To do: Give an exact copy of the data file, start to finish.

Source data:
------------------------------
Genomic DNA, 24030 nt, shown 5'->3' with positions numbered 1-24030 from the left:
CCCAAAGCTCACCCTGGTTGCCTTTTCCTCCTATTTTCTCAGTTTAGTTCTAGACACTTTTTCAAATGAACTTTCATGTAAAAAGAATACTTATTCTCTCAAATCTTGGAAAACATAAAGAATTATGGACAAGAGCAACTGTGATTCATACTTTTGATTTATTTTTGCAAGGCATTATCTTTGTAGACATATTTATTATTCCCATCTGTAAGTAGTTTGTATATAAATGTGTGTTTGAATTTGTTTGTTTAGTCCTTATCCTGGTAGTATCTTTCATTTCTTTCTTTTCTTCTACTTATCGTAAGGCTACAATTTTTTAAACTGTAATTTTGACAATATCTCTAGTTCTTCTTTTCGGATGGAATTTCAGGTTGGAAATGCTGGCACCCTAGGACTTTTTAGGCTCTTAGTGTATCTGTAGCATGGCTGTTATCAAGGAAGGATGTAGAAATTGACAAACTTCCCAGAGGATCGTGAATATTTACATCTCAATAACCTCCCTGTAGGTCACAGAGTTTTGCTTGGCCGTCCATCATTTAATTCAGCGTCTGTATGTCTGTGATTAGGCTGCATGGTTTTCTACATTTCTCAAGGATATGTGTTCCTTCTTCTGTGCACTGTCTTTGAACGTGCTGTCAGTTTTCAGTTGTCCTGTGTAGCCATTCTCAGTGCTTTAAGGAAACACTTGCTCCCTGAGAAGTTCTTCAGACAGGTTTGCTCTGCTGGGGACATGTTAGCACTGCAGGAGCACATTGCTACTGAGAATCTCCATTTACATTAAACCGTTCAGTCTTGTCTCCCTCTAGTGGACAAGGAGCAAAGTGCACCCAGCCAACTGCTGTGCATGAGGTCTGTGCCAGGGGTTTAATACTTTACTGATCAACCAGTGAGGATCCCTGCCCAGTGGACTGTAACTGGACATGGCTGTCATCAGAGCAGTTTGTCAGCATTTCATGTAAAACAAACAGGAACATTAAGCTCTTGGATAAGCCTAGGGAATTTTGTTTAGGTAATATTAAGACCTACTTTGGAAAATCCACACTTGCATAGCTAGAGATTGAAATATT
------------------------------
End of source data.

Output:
Genomic DNA, 24030 nt, shown 5'->3' with positions numbered 1-24030 from the left:
CCCAAAGCTCACCCTGGTTGCCTTTTCCTCCTATTTTCTCAGTTTAGTTCTAGACACTTTTTCAAATGAACTTTCATGTAAAAAGAATACTTATTCTCTCAAATCTTGGAAAACATAAAGAATTATGGACAAGAGCAACTGTGATTCATACTTTTGATTTATTTTTGCAAGGCATTATCTTTGTAGACATATTTATTATTCCCATCTGTAAGTAGTTTGTATATAAATGTGTGTTTGAATTTGTTTGTTTAGTCCTTATCCTGGTAGTATCTTTCATTTCTTTCTTTTCTTCTACTTATCGTAAGGCTACAATTTTTTAAACTGTAATTTTGACAATATCTCTAGTTCTTCTTTTCGGATGGAATTTCAGGTTGGAAATGCTGGCACCCTAGGACTTTTTAGGCTCTTAGTGTATCTGTAGCATGGCTGTTATCAAGGAAGGATGTAGAAATTGACAAACTTCCCAGAGGATCGTGAATATTTACATCTCAATAACCTCCCTGTAGGTCACAGAGTTTTGCTTGGCCGTCCATCATTTAATTCAGCGTCTGTATGTCTGTGATTAGGCTGCATGGTTTTCTACATTTCTCAAGGATATGTGTTCCTTCTTCTGTGCACTGTCTTTGAACGTGCTGTCAGTTTTCAGTTGTCCTGTGTAGCCATTCTCAGTGCTTTAAGGAAACACTTGCTCCCTGAGAAGTTCTTCAGACAGGTTTGCTCTGCTGGGGACATGTTAGCACTGCAGGAGCACATTGCTACTGAGAATCTCCATTTACATTAAACCGTTCAGTCTTGTCTCCCTCTAGTGGACAAGGAGCAAAGTGCACCCAGCCAACTGCTGTGCATGAGGTCTGTGCCAGGGGTTTAATACTTTACTGATCAACCAGTGAGGATCCCTGCCCAGTGGACTGTAACTGGACATGGCTGTCATCAGAGCAGTTTGTCAGCATTTCATGTAAAACAAACAGGAACATTAAGCTCTTGGATAAGCCTAGGGAATTTTGTTTAGGTAATATTAAGACCTACTTTGGAAAATCCACACTTGCATAGCTAGAGATTGAAATATT